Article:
MySpace has taken a bold step and allowed a large quantity of bulk user data to be put up for sale on startup data marketplace InfoChimps. Data offered includes user playlists, mood updates, mobile updates, photos, vents, reviews, blog posts, names and zipcodes. Friend lists are not included. Remember, Facebook and Twitter may be the name of the game these days in tech circles, but MySpace still sees 1 billion user status updates posted every month. Those updates will now be available for bulk analysis.
This user data is intended for crunching by everyone from academic researchers to music industry information scientists. Will people buy the data and make interesting use of it? Will MySpace users be ok with that? Is this something Facebook and Twitter ought to do? The MySpace announcement raises a number of interesting questions.
The 22 sets of data being made available are cheap. Prices range from $10 for raw dumps from the MySpace API to $300 for everything broken out by latitude and longitude. Subsequently derived data sets can be put on sale by InfoChimps users as well, with a revenue split.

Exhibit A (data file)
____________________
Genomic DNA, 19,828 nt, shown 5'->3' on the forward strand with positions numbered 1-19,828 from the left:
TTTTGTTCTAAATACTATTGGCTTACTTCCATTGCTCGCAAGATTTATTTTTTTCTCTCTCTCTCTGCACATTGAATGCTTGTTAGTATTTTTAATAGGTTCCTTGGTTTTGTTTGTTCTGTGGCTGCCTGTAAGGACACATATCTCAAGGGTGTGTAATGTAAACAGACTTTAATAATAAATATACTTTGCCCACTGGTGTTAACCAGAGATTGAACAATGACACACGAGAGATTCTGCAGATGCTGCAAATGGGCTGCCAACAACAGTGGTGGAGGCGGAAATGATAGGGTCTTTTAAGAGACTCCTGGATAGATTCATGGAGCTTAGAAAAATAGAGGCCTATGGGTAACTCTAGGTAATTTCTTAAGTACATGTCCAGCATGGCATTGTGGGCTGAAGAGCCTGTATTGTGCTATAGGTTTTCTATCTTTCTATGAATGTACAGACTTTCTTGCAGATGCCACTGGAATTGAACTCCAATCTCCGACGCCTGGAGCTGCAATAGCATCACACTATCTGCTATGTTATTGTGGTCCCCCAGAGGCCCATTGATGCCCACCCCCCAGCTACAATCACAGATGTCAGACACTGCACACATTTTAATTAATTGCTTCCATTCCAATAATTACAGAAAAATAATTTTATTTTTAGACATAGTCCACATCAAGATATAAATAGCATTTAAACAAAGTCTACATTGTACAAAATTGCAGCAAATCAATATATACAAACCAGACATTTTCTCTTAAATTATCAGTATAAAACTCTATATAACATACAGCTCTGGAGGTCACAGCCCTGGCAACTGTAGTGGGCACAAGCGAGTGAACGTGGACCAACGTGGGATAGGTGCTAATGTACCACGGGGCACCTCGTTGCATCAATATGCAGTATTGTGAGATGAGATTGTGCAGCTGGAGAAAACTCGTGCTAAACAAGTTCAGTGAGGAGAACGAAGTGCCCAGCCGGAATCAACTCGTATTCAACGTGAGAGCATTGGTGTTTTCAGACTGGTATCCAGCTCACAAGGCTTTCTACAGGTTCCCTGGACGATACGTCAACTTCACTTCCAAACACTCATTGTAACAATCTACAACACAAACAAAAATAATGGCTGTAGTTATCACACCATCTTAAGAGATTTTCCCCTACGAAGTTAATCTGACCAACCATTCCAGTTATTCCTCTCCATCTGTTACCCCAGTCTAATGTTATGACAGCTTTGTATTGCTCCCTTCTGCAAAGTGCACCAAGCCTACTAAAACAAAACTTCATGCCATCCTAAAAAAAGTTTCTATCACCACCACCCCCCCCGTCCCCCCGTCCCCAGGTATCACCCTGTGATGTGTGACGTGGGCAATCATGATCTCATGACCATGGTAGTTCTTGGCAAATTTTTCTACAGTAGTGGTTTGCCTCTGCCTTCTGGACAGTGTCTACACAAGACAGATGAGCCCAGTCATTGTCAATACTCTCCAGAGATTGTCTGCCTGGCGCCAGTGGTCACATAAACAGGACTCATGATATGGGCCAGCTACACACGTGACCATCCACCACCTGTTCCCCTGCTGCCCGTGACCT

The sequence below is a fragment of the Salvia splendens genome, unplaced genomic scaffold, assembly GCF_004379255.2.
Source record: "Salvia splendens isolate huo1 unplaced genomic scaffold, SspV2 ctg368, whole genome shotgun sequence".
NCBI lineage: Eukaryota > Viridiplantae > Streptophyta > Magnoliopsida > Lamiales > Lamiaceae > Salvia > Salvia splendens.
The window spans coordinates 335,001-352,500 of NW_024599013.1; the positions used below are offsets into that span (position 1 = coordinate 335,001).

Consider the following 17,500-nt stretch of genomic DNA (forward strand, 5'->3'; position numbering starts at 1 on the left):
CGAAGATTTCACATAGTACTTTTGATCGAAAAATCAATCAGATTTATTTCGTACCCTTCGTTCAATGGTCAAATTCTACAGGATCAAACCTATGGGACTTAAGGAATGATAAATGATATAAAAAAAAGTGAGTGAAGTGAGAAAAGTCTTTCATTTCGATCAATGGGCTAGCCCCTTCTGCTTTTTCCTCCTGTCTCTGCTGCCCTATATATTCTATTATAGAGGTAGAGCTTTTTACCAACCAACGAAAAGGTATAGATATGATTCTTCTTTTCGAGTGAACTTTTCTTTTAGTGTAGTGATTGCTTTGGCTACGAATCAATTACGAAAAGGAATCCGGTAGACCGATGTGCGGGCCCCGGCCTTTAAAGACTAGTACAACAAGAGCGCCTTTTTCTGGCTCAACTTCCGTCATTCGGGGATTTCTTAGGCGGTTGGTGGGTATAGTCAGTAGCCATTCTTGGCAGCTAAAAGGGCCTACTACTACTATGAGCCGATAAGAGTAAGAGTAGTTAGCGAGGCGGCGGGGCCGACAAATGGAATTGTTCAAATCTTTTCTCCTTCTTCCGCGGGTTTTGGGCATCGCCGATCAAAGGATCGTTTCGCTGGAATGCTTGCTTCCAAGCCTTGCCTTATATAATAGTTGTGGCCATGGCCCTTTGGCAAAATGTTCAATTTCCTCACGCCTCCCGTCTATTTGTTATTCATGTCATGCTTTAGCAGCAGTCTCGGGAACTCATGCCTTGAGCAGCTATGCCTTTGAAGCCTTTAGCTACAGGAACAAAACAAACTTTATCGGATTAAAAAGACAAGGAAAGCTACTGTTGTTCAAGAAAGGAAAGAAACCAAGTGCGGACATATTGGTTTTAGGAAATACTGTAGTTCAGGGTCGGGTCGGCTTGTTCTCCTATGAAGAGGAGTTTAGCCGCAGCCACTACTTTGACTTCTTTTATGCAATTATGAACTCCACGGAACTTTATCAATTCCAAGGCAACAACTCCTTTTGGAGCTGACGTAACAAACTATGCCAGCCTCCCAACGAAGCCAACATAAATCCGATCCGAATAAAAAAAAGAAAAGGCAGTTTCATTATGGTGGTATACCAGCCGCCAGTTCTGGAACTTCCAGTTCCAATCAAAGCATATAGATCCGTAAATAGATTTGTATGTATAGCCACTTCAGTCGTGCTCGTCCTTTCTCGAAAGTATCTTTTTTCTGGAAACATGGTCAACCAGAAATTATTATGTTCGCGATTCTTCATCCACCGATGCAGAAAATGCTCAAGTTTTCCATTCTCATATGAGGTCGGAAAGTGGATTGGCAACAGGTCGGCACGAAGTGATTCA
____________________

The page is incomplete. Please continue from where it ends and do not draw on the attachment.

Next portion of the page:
Analysis coming from the data could include things like music trends per zipcode, popular URLs being shared, etc.
MySpace is generally thought of as a social network on the decline, but if it is able to position itself as the place to do music still then its hundreds of millions of users could remain engaged. Will data scientists want this data, though? Time will tell, but MySpace has long done cooler things with data than competitors Facebook and Twitter and people haven't gotten terribly excited about it yet.